3 ways the Cleveland Cavaliers can retool for next season

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Despite stealing the 2016 NBA championship from the 73-9 Golden State Warriors, the Cleveland Cavaliers were exposed by this year’s iteration. With Kevin Durant in tow, the Warriors blitzed the entire NBA with defense-shifting three-point shooting, positionless versatility on defensive, and selfless shot-creation. The Cavaliers once conquered the Warriors, but this year’s Warriors were a different animal. Now, LeBron James finds himself in the twilight of his career and approaching free agency in 2018. The Cavaliers must compete for championships in order to ensure James stays. Here are three ways they can do just that this off-season.

  1. Run it back.The Cavaliers will open the summer with $144,867,745 committed to the roster for next season, which is $42,867,745 over the salary cap and $22,867,745 over the luxury tax. This figure includes free agent cap holds for Kyle Korver, Deron Williams, Derrick Williams and Dahntay Jones as well as the non-guaranteed deals for rookie Kay Felder and Edy Tavares.

    Of their free agents, the Cavaliers only own Bird Rights for Kyle Korver, meaning they can go above the salary cap to sign him without using one of their salary cap exceptions. Speaking of salary cap exceptions, the Cavaliers will have only be able to add players to the roster by using the Taxpayer Mid-Level Salary exception of $5,192,000 and the Minimum Player Salary exception.

    All of this is to say that the Cavaliers have a huge need to improve, but are strapped when it comes to their means to do so. They need a backup point guard, and can go look on the scrap heap for one or wait until March 1st to claim one off of waivers. If they want to use their Taxpayer Mid-Level on someone from this free agent class, they may be better off pursuing defensive wings like Tony Allen, Luc Mbah a Moute, or Thabo Sefolosha.

    The Cavaliers may determine that those small upgrades to positions of weakness may be enough to challenge the Warriors. However, they may not clearly swing the championship needle toward the Cavaliers while still triggering crippling taxpayer repeater penalties.

  2. Trade Love.An admittedly flashier option would be the Cavaliers finally pulling the trigger on the Kevin Love trade rumored to be forthcoming literally right up until the Cavaliers pulled out a championship last June. The Cavaliers may say to themselves that they cannot compete with the Warriors unless they have another elite-level perimeter defender and scorer. Perhaps they call up the Indiana Pacers, who are struggling with the impending free agency of Paul George, and offer Love in exchange for the embattled star.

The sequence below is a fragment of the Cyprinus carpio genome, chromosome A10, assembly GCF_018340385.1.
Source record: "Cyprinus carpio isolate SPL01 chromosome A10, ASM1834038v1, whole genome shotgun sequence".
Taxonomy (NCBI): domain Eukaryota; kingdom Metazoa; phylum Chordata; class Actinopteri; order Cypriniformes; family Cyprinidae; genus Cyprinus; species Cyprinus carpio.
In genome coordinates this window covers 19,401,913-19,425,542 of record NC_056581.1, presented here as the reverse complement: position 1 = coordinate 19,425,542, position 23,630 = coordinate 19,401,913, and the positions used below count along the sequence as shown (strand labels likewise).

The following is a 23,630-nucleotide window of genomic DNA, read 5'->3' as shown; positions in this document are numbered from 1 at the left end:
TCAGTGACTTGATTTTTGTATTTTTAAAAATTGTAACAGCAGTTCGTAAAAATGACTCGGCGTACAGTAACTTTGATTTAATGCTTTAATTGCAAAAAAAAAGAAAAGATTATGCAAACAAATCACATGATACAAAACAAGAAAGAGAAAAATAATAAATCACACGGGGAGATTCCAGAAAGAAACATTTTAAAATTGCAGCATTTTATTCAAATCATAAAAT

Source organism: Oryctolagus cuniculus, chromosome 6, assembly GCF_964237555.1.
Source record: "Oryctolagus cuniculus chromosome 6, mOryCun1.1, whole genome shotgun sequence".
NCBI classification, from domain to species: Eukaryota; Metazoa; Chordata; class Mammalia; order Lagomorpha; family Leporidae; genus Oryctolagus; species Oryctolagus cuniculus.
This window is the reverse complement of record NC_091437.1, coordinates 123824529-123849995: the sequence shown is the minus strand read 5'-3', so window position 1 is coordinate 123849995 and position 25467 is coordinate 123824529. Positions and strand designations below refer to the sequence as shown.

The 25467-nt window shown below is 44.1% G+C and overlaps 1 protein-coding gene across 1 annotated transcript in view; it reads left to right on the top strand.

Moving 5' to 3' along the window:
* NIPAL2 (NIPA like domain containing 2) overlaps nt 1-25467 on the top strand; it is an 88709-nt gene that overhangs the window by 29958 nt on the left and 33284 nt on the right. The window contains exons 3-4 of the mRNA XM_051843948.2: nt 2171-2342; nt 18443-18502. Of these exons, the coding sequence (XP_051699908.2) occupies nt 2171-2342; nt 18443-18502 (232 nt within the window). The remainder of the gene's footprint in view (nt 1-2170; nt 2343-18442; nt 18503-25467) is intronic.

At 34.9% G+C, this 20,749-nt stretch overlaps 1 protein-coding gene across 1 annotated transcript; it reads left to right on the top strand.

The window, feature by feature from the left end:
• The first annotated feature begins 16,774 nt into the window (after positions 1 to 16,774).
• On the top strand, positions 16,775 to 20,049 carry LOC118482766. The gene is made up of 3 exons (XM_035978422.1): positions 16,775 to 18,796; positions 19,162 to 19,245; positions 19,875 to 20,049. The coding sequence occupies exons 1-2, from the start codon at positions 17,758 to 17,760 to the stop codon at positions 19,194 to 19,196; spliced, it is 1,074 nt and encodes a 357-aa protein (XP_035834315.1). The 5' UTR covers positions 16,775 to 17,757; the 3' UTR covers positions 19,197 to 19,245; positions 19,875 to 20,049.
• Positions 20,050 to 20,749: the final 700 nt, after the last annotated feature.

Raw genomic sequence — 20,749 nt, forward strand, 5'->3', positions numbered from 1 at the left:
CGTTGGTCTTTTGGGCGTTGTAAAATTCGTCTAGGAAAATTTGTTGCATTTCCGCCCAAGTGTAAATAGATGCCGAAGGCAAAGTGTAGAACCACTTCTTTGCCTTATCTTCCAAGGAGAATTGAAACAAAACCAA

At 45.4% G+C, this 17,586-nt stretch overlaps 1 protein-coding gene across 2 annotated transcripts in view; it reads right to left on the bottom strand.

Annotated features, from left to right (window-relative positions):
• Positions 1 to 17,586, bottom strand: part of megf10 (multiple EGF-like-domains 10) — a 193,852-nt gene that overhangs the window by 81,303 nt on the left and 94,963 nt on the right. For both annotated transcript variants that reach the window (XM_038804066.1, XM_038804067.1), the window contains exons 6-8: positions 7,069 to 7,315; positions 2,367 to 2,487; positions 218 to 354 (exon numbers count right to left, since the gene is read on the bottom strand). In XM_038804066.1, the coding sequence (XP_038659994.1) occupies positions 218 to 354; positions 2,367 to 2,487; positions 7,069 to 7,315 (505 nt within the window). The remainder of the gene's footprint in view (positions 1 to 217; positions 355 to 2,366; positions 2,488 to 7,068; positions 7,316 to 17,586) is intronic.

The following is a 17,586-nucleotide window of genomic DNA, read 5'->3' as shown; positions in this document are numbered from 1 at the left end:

The move would give the Pacers an excellent complement to Myles Turner down low as well as an All-Star caliber player to keep them in the playoff picture. The Cavaliers would downsize to a smaller starting five of Kyrie Irving, J.R. Smith, Paul George, LeBron James, and Tristan Thompson. In a potential Finals rematch with the Warriors they could stick Paul George on Kevin Durant and free James to roam off of Draymond Green. While his move is no magic elixir and still subjects the Cavaliers to Paul George’s 2018 free agency, the same year LeBron James is a free agent, it makes matching up against the Warriors less complicated. George, when engaged, gives the Cavaliers an elite-level perimeter defender, a good stand still shooter and an excellent one-on-one player who may yearn for the relevancy playing with the Cavaliers would bring him.

  3. Trade Kevin Love AND Tristan Thompson

This one is undoubtedly more stupid, but much more fun to think about. The Cavaliers could execute the same trade listed above, but also turn to the New York Knicks and offer Tristan Thompson (making $16,400,000 next season) for Carmelo Anthony (making $26,243,760). Due to their cap situation, the Cavaliers would have to throw in extra salary to make the deal work. Channing Frye’s $7,420,912 salary does the trick.

The swap would allow the Knicks to move on from the Carmelo Anthony era and move forward with Tristan Thompson, a peculiar fit in the Triangle Offense but theoretically a nice partner as a bruiser alongside the lankier, thinner Kristaps Porzingis. The Cavaliers, on the other hand, would be able to go small and fill the last big man spot just as the Warriors did last year by using one of their exceptions on a free agent big man. Say they sign Nene to the Taxpayer Mid-Level and trot out a starting five of Irving, George, James, Anthony and Nene. These moves allow the Cavaliers to keep Shumpert, Smith, and maybe Korver as wings off the bench, while Anthony would basically occupy the role he had gunning for the U.S. Olympic team. Come June, this made up Cavaliers team that would totally never happen could run and gun right with the Warriors.


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